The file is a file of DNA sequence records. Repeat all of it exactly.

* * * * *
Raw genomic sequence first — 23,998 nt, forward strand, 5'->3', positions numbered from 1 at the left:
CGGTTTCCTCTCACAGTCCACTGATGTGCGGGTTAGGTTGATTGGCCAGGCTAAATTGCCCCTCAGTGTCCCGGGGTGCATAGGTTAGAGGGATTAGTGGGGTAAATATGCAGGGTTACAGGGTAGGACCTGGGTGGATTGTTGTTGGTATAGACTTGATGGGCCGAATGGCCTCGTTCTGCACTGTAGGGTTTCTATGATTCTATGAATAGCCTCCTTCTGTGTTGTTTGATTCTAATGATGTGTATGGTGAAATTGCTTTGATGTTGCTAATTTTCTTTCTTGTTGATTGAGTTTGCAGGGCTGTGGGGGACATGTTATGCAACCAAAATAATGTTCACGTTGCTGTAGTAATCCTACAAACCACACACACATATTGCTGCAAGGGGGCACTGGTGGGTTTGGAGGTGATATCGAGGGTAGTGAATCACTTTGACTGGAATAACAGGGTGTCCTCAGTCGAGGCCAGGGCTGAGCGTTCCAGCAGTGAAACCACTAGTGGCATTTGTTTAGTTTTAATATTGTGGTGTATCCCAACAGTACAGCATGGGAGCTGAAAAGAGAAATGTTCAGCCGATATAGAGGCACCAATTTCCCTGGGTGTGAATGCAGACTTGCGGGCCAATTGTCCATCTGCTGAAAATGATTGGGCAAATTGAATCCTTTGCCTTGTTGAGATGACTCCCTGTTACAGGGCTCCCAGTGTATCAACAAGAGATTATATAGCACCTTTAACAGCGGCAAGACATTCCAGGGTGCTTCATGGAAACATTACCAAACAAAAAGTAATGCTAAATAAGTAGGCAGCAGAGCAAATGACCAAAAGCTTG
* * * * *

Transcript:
Raw genomic sequence first — 23,998 nt, forward strand, 5'->3', positions numbered from 1 at the left:
CGGTTTCCTCTCACAGTCCACTGATGTGCGGGTTAGGTTGATTGGCCAGGCTAAATTGCCCCTCAGTGTCCCGGGGTGCATAGGTTAGAGGGATTAGTGGGGTAAATATGCAGGGTTACAGGGTAGGACCTGGGTGGATTGTTGTTGGTATAGACTTGATGGGCCGAATGGCCTCGTTCTGCACTGTAGGGTTTCTATGATTCTATGAATAGCCTCCTTCTGTGTTGTTTGATTCTAATGATGTGTATGGTGAAATTGCTTTGATGTTGCTAATTTTCTTTCTTGTTGATTGAGTTTGCAGGGCTGTGGGGGACATGTTATGCAACCAAAATAATGTTCACGTTGCTGTAGTAATCCTACAAACCACACACACATATTGCTGCAAGGGGGCACTGGTGGGTTTGGAGGTGATATCGAGGGTAGTGAATCACTTTGACTGGAATAACAGGGTGTCCTCAGTCGAGGCCAGGGCTGAGCGTTCCAGCAGTGAAACCACTAGTGGCATTTGTTTAGTTTTAATATTGTGGTGTATCCCAACAGTACAGCATGGGAGCTGAAAAGAGAAATGTTCAGCCGATATAGAGGCACCAATTTCCCTGGGTGTGAATGCAGACTTGCGGGCCAATTGTCCATCTGCTGAAAATGATTGGGCAAATTGAATCCTTTGCCTTGTTGAGATGACTCCCTGTTACAGGGCTCCCAGTGTATCAACAAGAGATTATATAGCACCTTTAACAGCGGCAAGACATTCCAGGGTGCTTCATGGAAACATTACCAAACAAAAAGTAATGCTAAATAAGTAGGCAGCAGAGCAAATGACCAAAAGCTTG